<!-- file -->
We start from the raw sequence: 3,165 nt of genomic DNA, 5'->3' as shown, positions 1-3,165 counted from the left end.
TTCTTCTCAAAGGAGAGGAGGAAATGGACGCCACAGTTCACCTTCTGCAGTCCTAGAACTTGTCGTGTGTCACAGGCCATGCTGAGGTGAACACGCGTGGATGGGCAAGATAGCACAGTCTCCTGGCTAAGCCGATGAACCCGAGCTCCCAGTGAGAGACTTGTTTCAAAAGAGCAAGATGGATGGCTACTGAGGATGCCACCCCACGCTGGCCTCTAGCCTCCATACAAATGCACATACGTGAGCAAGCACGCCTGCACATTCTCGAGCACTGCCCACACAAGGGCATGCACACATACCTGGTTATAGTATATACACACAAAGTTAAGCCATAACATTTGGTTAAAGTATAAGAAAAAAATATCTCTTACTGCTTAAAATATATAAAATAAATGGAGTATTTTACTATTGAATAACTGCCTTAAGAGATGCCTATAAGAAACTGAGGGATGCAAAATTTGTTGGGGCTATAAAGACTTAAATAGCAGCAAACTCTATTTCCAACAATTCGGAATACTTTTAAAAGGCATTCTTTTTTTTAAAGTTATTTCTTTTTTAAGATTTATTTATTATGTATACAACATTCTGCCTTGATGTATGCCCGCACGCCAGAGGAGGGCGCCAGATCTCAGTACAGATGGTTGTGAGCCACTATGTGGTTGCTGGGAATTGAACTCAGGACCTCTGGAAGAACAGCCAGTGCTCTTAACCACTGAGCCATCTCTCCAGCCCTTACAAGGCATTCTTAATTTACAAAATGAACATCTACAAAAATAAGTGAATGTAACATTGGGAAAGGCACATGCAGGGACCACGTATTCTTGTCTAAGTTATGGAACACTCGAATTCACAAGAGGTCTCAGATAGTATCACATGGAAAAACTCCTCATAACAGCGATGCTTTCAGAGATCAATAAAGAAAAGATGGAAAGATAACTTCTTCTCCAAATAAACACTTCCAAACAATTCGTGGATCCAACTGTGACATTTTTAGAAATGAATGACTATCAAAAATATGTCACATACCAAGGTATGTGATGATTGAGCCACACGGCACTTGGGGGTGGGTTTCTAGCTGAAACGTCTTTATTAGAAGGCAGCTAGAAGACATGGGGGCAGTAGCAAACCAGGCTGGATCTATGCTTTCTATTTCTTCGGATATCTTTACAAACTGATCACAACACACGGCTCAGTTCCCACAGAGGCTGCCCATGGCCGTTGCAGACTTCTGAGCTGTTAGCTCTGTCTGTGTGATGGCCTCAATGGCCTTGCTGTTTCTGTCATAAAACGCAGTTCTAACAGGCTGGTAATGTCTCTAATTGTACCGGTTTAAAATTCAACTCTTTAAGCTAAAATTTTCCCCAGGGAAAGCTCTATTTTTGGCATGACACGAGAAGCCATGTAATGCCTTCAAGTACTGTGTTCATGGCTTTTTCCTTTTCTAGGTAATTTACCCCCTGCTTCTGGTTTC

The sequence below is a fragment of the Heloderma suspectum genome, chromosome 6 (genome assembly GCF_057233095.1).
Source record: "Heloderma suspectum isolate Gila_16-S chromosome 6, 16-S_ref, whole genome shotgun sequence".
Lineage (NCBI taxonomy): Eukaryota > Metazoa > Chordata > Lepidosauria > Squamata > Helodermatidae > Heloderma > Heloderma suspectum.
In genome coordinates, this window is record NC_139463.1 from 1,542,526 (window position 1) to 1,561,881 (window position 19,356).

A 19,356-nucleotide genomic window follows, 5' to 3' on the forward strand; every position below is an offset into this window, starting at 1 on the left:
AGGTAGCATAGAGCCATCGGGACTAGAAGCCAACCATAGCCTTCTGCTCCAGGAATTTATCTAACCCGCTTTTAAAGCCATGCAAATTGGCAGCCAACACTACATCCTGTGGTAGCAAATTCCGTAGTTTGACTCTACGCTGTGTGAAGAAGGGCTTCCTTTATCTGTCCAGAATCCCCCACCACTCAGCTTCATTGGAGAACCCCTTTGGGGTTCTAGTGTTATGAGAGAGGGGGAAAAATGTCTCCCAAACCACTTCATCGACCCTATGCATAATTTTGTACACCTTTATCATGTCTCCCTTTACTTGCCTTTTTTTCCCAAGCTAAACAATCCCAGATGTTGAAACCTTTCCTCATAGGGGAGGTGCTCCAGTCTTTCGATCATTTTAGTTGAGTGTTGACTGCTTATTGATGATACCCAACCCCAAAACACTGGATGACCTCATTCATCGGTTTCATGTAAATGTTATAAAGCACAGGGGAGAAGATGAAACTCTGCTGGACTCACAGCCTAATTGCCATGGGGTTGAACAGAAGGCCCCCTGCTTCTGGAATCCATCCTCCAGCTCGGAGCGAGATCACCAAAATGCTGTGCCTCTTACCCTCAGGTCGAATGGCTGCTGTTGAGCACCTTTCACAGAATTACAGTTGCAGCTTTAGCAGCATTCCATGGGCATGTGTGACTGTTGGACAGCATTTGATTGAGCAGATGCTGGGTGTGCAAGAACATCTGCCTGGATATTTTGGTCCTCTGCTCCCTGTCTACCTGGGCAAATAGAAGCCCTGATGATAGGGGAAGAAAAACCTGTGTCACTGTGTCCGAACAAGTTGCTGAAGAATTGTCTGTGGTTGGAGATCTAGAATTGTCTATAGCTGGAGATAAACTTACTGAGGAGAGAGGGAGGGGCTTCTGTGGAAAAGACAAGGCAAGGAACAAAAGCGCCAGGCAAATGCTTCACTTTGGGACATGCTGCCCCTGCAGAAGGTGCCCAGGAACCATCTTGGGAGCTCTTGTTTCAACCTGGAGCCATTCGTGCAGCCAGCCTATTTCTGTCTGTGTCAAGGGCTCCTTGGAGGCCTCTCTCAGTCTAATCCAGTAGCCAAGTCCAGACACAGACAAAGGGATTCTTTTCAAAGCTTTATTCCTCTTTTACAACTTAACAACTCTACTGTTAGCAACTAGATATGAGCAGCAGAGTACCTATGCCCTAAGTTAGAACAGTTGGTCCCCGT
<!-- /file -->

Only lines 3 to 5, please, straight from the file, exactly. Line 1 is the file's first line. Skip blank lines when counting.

The sequence below is a fragment of the Heloderma suspectum genome, chromosome 6 (genome assembly GCF_057233095.1).
Source record: "Heloderma suspectum isolate Gila_16-S chromosome 6, 16-S_ref, whole genome shotgun sequence".
Lineage (NCBI taxonomy): Eukaryota > Metazoa > Chordata > Lepidosauria > Squamata > Helodermatidae > Heloderma > Heloderma suspectum.